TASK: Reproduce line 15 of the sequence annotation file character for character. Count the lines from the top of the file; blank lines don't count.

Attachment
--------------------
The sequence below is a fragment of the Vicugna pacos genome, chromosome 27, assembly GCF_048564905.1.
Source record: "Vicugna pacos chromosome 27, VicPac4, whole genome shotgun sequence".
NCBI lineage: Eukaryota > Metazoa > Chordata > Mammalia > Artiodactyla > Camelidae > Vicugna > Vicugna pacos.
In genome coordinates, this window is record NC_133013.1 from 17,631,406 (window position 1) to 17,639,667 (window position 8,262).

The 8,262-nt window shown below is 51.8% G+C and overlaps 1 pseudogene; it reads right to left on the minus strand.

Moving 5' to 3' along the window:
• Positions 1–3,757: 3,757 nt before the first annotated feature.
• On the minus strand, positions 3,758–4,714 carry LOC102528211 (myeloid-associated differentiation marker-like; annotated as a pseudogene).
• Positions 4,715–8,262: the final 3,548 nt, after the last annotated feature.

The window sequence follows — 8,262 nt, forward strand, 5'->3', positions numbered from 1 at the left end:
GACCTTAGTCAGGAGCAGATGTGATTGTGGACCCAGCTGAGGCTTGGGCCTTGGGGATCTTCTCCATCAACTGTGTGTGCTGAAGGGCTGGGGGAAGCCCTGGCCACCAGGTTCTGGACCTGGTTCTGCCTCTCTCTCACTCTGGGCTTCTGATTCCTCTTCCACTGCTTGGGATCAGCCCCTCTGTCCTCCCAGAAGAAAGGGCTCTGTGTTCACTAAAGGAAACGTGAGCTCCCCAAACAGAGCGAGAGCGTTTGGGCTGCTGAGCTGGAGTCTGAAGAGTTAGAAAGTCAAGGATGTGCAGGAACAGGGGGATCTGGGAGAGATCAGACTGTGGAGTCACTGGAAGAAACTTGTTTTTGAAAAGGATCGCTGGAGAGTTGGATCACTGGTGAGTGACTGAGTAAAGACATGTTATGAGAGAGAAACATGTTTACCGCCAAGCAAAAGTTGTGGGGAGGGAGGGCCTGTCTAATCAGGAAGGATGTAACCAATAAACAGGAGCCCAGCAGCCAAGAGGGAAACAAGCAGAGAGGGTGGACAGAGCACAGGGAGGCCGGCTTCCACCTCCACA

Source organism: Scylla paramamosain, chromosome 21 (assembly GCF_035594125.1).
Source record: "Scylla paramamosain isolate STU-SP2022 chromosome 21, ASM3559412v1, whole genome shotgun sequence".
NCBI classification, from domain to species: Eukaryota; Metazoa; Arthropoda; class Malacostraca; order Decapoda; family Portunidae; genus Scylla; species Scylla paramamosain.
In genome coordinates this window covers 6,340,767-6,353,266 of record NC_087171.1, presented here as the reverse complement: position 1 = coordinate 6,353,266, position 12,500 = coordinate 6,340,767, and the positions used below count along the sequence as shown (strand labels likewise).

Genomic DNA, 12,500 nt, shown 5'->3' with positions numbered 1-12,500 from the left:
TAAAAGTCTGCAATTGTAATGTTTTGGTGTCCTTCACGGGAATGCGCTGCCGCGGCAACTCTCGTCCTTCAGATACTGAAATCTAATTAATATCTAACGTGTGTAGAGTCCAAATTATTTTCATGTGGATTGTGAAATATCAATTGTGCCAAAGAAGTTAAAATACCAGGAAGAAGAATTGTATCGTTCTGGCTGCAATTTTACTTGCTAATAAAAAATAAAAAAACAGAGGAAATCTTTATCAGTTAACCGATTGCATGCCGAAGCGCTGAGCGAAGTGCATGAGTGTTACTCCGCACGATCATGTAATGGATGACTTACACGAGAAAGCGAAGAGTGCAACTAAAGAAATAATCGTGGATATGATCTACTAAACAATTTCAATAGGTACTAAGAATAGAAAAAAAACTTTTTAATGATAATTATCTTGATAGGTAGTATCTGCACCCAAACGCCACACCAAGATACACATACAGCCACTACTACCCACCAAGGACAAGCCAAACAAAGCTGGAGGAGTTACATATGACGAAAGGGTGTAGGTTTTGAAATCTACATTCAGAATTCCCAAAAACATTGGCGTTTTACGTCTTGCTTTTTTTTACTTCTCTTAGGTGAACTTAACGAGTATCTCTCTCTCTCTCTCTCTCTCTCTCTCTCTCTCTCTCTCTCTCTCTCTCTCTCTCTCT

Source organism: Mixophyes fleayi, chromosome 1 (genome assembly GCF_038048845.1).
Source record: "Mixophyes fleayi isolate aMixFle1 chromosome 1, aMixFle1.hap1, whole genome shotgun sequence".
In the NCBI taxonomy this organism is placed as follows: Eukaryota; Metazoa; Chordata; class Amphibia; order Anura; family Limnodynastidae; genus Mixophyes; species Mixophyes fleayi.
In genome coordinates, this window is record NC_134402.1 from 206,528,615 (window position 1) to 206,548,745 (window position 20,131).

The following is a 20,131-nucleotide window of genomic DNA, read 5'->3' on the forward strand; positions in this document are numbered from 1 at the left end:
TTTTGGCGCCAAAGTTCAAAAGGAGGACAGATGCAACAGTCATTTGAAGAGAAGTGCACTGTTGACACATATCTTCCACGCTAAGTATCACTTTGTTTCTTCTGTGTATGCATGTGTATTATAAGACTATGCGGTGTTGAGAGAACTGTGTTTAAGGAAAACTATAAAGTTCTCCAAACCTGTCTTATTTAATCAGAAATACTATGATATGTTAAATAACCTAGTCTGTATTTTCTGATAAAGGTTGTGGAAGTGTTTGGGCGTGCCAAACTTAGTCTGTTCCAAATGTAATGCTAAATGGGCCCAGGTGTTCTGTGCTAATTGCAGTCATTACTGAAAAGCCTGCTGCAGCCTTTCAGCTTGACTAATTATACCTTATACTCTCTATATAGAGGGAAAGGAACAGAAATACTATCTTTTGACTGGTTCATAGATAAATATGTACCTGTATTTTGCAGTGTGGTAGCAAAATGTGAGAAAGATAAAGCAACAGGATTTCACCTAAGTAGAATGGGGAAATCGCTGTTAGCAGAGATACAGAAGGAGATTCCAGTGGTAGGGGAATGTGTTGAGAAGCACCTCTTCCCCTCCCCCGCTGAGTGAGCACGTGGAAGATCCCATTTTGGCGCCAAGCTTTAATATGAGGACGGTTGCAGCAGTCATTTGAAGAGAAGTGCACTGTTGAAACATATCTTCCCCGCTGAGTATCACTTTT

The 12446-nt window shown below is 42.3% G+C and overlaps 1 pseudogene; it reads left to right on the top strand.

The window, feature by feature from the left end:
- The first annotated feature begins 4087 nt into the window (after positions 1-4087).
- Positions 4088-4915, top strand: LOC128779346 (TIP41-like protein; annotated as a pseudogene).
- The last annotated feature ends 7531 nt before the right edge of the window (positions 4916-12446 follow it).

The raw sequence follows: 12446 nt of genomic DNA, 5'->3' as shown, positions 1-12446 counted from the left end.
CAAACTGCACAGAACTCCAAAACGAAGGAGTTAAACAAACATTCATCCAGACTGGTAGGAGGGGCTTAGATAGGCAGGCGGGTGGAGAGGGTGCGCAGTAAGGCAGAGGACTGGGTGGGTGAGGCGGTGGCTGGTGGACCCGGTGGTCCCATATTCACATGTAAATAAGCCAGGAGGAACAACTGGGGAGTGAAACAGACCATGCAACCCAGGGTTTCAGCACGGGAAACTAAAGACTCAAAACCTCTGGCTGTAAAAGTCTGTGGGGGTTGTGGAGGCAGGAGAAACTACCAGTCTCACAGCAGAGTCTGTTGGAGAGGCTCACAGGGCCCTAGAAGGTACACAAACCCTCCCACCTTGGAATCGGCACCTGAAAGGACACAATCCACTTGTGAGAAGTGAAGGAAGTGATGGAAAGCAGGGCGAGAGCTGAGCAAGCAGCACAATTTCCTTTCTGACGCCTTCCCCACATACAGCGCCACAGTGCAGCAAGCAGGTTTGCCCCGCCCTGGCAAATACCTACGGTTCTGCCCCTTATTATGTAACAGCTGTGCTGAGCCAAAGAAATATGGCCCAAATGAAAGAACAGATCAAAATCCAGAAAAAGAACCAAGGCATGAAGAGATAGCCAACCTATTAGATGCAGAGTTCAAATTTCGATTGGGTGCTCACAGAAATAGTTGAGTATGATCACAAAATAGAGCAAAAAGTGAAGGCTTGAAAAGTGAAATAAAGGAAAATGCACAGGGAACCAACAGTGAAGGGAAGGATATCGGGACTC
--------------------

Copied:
In genome coordinates this window covers 6,340,767-6,353,266 of record NC_087171.1, presented here as the reverse complement: position 1 = coordinate 6,353,266, position 12,500 = coordinate 6,340,767, and the positions used below count along the sequence as shown (strand labels likewise).